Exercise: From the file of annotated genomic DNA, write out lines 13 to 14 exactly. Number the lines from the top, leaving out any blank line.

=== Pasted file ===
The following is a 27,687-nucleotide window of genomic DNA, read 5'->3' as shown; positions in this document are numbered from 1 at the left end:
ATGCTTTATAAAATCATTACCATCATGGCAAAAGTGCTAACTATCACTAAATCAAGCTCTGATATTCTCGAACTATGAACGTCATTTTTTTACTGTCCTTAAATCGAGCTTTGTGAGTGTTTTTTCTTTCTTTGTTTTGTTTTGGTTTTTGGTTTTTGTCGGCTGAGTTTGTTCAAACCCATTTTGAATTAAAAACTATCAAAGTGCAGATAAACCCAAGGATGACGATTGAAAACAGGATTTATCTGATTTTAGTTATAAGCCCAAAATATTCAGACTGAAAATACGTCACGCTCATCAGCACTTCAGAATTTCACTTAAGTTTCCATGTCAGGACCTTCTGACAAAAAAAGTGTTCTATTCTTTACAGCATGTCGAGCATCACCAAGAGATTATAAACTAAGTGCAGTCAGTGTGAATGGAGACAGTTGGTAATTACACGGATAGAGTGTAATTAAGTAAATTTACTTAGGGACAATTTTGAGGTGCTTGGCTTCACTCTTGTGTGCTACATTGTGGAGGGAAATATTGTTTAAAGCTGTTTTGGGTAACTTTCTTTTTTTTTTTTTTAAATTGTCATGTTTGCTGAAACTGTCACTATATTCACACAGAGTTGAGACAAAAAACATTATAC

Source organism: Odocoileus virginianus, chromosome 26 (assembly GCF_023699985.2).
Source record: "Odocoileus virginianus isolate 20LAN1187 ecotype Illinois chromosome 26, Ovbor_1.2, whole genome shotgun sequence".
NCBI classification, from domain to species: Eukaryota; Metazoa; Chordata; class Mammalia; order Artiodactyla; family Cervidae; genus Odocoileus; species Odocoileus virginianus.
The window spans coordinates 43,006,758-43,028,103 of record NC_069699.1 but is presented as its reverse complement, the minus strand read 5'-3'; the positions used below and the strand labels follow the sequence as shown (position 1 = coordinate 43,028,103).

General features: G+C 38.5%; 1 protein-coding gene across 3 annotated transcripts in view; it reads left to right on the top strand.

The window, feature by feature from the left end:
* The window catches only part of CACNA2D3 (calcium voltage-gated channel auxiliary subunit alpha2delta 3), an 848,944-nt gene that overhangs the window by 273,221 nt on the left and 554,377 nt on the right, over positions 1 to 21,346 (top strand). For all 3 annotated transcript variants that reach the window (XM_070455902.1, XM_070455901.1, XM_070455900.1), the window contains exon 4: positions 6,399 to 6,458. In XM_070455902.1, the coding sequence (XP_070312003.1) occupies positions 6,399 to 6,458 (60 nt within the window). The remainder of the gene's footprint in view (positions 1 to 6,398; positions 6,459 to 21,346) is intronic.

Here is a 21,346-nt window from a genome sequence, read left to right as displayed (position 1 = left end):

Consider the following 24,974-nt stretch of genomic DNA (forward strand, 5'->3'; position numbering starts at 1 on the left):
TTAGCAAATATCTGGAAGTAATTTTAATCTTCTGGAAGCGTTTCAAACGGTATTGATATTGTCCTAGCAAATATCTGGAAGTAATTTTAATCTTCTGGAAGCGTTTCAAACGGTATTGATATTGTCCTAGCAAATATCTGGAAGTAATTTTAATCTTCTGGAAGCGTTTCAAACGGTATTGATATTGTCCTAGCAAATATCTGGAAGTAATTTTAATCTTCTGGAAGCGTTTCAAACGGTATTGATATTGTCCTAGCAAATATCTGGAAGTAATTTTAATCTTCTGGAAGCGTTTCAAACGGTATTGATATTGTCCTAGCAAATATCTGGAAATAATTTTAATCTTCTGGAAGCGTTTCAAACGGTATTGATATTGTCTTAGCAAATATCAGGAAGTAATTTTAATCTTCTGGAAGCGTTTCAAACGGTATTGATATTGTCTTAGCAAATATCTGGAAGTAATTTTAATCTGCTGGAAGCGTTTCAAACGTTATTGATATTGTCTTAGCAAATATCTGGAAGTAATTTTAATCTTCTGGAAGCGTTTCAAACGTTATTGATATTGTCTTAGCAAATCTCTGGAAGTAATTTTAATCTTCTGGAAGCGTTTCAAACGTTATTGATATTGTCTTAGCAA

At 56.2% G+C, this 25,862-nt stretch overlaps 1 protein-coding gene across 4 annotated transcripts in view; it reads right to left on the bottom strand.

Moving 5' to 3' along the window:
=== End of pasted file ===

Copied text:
At 56.2% G+C, this 25,862-nt stretch overlaps 1 protein-coding gene across 4 annotated transcripts in view; it reads right to left on the bottom strand.

Moving 5' to 3' along the window: